- Date published: 14 Nov 2018 by Fiona Rankine
In every classroom across the country there will be at least one bereaved child and for many of them it will be a sibling that has died.
At Rainbow Trust Children’s Charity, we have the privilege of meeting and supporting families during a child’s illness, so we know just how important creating special and positive memories for the whole family can be. When a child is unwell life can be full of hospital stays and medical intervention and it can be very challenging to spend time just being together as a family doing fun things. We always encourage families to try and spend some time in focusing on creating those memories that will form such an important part of the continuing bonds that they will want to have when their child is no longer here.
Every relationship is unique and any sibling who has lost a brother or sister will have their own story to tell. Storytelling and sharing memories is so important for us to try and make sense of what has happened. Naturally some of the story will be sad, unhappy or frightening for children, but it is just as important to help children talk about those aspects as they too form part of the whole picture. Children will take their lead from the adults around them so if grief is hidden and not spoken about children will feel inhibited to share their feelings. Having specific #remember when ideas will help find a way to talk when the grief is overwhelming.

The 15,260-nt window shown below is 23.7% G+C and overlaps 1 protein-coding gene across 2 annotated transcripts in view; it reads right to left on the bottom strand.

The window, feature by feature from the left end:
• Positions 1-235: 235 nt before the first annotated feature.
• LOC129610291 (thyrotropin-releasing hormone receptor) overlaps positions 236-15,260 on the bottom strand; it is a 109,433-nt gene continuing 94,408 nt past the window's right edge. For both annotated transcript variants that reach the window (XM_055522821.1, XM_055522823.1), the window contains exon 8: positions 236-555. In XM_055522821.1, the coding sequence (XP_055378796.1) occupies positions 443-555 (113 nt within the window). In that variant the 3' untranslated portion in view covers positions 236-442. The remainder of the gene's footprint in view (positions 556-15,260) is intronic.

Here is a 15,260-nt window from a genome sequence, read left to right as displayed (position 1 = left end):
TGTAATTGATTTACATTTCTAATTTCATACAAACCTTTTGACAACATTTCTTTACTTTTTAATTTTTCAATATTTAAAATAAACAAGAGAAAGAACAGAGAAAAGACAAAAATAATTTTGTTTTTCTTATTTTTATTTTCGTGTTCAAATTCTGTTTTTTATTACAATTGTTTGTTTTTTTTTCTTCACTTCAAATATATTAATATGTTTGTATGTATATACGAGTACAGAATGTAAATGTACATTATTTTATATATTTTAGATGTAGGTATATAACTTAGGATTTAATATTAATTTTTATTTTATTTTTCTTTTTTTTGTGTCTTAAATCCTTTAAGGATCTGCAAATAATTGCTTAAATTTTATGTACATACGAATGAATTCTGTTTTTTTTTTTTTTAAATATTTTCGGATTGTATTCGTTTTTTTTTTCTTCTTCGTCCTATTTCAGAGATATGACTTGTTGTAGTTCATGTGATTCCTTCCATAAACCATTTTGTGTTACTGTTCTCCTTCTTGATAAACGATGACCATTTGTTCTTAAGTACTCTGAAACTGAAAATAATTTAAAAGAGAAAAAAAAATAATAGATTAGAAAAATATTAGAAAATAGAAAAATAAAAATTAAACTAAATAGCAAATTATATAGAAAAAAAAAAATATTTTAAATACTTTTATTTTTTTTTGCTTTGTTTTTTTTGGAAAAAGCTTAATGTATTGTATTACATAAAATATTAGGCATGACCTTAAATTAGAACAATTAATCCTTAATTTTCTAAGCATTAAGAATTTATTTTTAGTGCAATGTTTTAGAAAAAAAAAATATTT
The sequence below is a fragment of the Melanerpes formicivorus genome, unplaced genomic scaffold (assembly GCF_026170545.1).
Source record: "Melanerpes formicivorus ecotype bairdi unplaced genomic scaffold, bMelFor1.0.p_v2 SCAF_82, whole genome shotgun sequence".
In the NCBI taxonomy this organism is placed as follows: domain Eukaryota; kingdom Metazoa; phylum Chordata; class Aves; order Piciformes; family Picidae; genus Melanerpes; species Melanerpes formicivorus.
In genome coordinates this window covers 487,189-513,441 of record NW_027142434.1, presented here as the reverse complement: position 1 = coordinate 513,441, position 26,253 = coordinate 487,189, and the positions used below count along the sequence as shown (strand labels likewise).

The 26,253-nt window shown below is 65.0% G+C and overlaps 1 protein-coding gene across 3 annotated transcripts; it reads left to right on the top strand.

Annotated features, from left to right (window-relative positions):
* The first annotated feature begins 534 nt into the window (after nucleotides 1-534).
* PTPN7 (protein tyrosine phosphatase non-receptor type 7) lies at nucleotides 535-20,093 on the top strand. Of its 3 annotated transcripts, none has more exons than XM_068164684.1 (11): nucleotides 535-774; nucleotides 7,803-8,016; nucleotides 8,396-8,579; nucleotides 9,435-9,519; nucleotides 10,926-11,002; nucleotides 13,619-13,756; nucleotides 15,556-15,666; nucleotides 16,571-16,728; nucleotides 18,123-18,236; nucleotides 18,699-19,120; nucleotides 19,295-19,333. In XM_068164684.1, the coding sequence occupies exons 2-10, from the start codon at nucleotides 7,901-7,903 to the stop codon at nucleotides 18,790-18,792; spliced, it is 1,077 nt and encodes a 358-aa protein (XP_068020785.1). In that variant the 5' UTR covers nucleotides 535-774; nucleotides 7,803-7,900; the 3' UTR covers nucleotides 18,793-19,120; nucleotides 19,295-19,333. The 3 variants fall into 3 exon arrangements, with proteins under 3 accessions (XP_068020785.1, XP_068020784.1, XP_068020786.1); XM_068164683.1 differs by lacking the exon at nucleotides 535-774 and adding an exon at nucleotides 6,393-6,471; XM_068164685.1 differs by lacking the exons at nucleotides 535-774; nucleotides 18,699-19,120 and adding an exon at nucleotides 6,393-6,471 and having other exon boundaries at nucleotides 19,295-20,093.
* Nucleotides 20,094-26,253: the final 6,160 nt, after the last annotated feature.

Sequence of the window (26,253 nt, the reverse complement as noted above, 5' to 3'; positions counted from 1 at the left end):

One family whose child was entering the final stages of life made every effort to both talk to their other children about what was happening to their sister, and to create times with her that they hoped would comfort them when she died. Things like having the same Saturday night dinner (at home or in the hospital) #remember when the pizza came, and we shared it with the nurses? Having a holiday away together #remember when we all went swimming for the first time in ages? This has all helped family to keep the child present with them and has provided a structure for them to share their grief and celebrate their family. Although the child is no longer present at the pizza night, it is a small act of remembrance every time they do it.
Some families choose to have specific acts of remembrance beyond the funeral, the child’s birthday, anniversary or just including them in events throughout the year. Siblings can really engage with this type of thing and it will help them tell their story by being creative and by putting feelings into action.
Photographs, film clips, things that siblings have made together as well as memory boxes that record the simple things that made a child special will all really help children process their loss. This will be especially important for younger siblings who may not have fixed memories of their brother or sister, or indeed for those children who are born after a bereavement. The child who has died will always have a place in the family and it is through the making of memories and sharing them with each other that life can grow around the loss in a positive way.